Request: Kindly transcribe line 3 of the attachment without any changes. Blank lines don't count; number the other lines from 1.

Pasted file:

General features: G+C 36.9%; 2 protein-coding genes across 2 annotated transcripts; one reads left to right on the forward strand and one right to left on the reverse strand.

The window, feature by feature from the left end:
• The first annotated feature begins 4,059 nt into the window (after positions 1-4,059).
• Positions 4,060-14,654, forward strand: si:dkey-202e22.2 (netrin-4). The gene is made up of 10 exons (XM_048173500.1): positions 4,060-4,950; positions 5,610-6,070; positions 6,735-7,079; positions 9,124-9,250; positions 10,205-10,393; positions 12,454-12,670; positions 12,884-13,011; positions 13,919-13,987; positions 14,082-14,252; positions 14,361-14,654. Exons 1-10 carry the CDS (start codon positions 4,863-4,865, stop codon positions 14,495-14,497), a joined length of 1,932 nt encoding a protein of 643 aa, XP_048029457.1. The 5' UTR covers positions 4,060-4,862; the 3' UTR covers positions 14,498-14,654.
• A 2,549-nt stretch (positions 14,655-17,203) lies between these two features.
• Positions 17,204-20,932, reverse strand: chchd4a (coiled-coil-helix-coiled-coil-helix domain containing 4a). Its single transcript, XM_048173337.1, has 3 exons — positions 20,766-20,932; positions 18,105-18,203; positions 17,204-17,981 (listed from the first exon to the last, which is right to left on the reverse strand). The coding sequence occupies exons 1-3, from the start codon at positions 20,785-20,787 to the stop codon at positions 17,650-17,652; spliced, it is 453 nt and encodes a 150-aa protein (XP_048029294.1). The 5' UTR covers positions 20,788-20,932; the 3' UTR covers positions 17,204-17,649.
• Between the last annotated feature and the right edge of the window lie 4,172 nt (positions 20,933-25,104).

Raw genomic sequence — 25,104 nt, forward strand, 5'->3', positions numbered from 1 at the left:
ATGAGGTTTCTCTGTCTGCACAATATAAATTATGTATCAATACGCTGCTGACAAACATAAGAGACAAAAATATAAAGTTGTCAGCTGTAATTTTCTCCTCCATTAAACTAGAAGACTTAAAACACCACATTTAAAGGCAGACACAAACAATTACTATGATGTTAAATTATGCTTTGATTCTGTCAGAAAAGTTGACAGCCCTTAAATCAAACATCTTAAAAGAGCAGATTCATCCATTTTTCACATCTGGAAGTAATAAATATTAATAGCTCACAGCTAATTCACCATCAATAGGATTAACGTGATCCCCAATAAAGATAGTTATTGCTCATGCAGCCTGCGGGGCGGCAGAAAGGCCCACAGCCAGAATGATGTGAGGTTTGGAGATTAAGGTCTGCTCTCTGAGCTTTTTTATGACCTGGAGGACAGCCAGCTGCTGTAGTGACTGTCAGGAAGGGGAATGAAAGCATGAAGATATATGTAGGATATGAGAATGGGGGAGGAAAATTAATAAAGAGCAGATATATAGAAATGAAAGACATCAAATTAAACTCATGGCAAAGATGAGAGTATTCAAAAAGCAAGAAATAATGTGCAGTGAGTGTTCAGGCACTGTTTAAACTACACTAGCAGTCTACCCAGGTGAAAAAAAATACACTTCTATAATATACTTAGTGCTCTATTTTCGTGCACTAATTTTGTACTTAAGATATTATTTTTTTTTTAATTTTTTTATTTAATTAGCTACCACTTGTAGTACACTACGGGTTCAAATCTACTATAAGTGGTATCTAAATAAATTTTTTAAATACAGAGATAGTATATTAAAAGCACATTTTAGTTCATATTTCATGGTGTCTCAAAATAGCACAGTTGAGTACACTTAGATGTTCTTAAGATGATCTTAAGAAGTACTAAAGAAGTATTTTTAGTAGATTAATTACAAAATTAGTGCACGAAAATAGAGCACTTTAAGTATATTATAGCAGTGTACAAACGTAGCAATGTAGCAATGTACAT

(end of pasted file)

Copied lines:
• The first annotated feature begins 4,059 nt into the window (after positions 1-4,059).